World Population Day 11 July
PHOTO: UN Women/Ashutosh Negi
2023 Theme: Unleashing the power of gender equality: Uplifting the voices of women and girls to unlock our world’s infinite possibilities.
What women and girls want matters. They make up 49.7% of the global population, yet women and girls are often ignored in discussions on demographics, with their rights violated in population policies. This pervasive injustice keeps women and girls out of school, the workforce and leadership positions; limits their agency and ability to make decisions about their health and sexual and reproductive lives; and heightens their vulnerability to violence, harmful practices and preventable maternal death, with a woman dying every two minutes due to pregnancy or childbirth. We must advance gender equality to create a more just, resilient and sustainable world.
The creativity, ingenuity, resources and power of women and girls are fundamental to addressing demographic and other challenges that threaten our future, including climate change and conflict.
When women and girls are empowered by societies to exert autonomy over their lives and bodies, they and their families thrive, as the UNFPA 2023 State of World Population report illustrates. UNFPA brings its data, experience and stories to support women and girls around the world, and World Population Day gives us an opportunity to highlight the need to advance gender equality to help realize the dreams of all 8 billion of us on our planet.
The World Population Dashboard showcases global population data, including fertility rate, gender parity in school enrolment, information on sexual and reproductive health, and much more. Together, these data shine a light on the health and rights of people around the world, especially women and young people.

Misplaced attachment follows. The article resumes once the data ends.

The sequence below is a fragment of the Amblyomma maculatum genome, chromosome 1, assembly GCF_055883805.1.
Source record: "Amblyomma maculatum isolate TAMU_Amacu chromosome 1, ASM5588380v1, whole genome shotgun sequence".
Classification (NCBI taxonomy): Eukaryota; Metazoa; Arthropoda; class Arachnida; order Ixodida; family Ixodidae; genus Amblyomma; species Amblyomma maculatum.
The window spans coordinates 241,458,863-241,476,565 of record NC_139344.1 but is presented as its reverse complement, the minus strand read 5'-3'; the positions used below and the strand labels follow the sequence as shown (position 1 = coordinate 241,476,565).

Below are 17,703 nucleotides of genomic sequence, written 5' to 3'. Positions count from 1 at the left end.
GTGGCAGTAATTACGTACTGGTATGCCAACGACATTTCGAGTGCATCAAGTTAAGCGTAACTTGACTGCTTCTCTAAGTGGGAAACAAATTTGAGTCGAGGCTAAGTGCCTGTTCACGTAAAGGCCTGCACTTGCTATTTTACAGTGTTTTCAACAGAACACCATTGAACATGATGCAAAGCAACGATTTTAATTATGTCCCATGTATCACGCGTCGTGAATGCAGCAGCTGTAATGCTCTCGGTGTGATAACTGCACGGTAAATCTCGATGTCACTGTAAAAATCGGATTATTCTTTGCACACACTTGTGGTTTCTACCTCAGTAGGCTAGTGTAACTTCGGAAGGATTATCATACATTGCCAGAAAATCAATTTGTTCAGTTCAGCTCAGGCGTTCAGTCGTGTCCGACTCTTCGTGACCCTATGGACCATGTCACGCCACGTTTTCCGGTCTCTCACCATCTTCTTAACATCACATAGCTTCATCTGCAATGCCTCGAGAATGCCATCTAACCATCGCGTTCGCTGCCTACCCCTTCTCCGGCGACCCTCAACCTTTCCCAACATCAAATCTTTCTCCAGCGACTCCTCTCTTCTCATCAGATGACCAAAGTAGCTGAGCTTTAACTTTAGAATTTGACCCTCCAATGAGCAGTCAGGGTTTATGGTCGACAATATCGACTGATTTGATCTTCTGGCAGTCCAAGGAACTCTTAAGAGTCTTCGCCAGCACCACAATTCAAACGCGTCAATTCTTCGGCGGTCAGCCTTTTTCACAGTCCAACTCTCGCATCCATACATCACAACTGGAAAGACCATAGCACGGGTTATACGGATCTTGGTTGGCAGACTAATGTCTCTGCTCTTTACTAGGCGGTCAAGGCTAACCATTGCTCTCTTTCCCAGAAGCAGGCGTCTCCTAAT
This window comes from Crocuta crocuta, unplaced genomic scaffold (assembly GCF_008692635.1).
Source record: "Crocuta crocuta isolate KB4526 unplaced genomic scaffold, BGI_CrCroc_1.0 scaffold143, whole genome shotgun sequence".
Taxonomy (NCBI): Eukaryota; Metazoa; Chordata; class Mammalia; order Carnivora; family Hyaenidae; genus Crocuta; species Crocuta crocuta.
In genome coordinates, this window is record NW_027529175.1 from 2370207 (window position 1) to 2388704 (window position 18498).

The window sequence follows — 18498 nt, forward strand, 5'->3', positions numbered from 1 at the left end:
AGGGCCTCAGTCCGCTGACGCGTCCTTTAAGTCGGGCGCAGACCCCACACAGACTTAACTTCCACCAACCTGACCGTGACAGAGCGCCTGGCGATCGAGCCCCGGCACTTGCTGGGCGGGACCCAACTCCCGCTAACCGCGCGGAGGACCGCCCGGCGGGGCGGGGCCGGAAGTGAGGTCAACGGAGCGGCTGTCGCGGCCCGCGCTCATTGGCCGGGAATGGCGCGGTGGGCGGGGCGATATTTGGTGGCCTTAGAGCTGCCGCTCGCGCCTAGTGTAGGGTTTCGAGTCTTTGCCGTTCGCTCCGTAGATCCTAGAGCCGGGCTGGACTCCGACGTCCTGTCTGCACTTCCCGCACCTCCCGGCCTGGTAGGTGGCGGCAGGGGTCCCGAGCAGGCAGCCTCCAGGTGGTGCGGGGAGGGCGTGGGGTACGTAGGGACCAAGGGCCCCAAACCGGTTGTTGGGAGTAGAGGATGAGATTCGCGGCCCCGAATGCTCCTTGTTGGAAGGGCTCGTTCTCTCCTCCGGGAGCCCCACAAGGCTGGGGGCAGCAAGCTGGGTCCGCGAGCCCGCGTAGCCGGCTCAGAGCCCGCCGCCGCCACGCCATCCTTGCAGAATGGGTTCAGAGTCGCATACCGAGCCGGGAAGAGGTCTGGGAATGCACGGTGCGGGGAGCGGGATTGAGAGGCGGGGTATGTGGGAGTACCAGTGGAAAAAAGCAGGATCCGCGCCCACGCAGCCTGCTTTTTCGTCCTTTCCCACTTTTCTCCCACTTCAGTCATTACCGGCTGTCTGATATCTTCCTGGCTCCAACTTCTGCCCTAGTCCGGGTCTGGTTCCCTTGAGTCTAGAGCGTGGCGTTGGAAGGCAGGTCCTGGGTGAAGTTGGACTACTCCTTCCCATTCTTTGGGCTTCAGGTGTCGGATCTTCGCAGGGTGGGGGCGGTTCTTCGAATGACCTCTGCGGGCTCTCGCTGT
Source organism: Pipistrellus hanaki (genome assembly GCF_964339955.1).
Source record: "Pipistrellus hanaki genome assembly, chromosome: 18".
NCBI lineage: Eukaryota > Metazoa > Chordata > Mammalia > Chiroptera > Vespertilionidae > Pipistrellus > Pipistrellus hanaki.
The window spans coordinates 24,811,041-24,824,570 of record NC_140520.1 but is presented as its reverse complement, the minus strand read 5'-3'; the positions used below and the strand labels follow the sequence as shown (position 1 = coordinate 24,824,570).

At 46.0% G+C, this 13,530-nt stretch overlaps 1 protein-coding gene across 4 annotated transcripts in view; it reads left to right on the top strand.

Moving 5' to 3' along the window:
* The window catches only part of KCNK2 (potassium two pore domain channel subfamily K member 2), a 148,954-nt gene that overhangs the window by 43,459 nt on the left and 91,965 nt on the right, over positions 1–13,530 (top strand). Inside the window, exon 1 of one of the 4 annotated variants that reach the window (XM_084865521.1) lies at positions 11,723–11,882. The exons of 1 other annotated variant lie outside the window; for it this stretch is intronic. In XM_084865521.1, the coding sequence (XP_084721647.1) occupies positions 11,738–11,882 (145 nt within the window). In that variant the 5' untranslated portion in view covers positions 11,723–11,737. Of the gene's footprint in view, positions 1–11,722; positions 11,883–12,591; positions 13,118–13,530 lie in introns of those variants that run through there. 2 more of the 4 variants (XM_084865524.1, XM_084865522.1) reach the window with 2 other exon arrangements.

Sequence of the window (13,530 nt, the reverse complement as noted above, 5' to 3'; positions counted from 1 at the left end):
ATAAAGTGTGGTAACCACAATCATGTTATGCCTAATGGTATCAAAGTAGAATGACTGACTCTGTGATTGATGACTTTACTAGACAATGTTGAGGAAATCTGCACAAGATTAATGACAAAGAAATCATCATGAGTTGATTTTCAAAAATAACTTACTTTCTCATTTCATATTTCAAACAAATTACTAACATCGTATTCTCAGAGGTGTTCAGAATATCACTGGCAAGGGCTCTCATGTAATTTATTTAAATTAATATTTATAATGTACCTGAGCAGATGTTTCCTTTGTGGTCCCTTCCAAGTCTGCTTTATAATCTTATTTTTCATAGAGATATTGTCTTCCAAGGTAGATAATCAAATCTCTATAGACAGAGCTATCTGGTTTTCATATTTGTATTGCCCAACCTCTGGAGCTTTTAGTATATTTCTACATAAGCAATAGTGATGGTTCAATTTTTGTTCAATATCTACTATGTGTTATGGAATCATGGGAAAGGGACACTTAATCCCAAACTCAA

World Population Trends
It took hundreds of thousands of years for the world population to grow to 1 billion – then in just another 200 years or so, it grew sevenfold. In 2011, the global population reached the 7 billion mark, it stands at almost 7.9 billion in 2021, and it’s expected to grow to around 8.5 billion in 2030, 9.7 billion in 2050, and 10.9 billion in 2100.
This dramatic growth has been driven largely by increasing numbers of people surviving to reproductive age, and has been accompanied by major changes in fertility rates, increasing urbanization and accelerating migration. These trends will have far-reaching implications for generations to come.
The recent past has seen enormous changes in fertility rates and life expectancy. In the early 1970s, women had on average 4.5 children each; by 2015, total fertility for the world had fallen to below 2.5 children per woman. Meanwhile, average global lifespans have risen, from 64.6 years in the early 1990s to 72.6 years in 2019.
In addition, the world is seeing high levels of urbanization and accelerating migration. 2007 was the first year in which more people lived in urban areas than in rural areas, and by 2050 about 66 per cent of the world population will be living in cities.
These megatrends have far-reaching implications. They affect economic development, employment, income distribution, poverty and social protections. They also affect efforts to ensure universal access to health care, education, housing, sanitation, water, food and energy. To more sustainably address the needs of individuals, policymakers must understand how many people are living on the planet, where they are, how old they are, and how many people will come after them.
Did you know?
- More than 40 per cent of women around the world cannot make decisions on sexual and reproductive health and reproductive rights.
- As few as one in four women across low- and middle income countries are realizing their desired fertility.
- A woman dies every two minutes due to pregnancy or childbirth (and in conflict settings, the number of deaths is twice as high).
- Nearly one third of women have experienced intimate partner violence, non-partner sexual violence or both.
- Just six countries have 50 per cent or more women in parliament.
- More than two thirds of the 800 million people globally who cannot read are women.